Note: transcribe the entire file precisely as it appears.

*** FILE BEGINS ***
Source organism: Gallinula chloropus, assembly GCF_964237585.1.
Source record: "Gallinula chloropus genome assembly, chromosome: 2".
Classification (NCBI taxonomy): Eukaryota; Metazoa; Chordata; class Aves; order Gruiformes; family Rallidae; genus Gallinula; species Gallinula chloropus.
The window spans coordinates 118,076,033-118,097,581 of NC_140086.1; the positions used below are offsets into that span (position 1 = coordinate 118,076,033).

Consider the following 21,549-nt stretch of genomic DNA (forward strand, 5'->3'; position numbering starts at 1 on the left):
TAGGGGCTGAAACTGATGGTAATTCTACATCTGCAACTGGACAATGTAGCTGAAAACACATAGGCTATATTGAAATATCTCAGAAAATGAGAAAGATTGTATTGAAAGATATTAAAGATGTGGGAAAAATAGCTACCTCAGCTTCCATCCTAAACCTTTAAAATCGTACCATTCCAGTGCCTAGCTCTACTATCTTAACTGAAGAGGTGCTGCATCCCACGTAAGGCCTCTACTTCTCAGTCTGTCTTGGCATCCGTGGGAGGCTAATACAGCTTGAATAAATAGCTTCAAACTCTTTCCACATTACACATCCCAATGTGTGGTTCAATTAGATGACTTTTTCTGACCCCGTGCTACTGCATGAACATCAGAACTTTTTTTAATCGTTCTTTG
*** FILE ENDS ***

Source organism: Gallinula chloropus, assembly GCF_964237585.1.
Source record: "Gallinula chloropus genome assembly, chromosome: 2".
Classification (NCBI taxonomy): Eukaryota; Metazoa; Chordata; class Aves; order Gruiformes; family Rallidae; genus Gallinula; species Gallinula chloropus.
The window spans coordinates 118,076,033-118,097,581 of NC_140086.1; the positions used below are offsets into that span (position 1 = coordinate 118,076,033).

Consider the following 21,549-nt stretch of genomic DNA (forward strand, 5'->3'; position numbering starts at 1 on the left):
TAGGGGCTGAAACTGATGGTAATTCTACATCTGCAACTGGACAATGTAGCTGAAAACACATAGGCTATATTGAAATATCTCAGAAAATGAGAAAGATTGTATTGAAAGATATTAAAGATGTGGGAAAAATAGCTACCTCAGCTTCCATCCTAAACCTTTAAAATCGTACCATTCCAGTGCCTAGCTCTACTATCTTAACTGAAGAGGTGCTGCATCCCACGTAAGGCCTCTACTTCTCAGTCTGTCTTGGCATCCGTGGGAGGCTAATACAGCTTGAATAAATAGCTTCAAACTCTTTCCACATTACACATCCCAATGTGTGGTTCAATTAGATGACTTTTTCTGACCCCGTGCTACTGCATGAACATCAGAACTTTTTTTAATCGTTCTTTG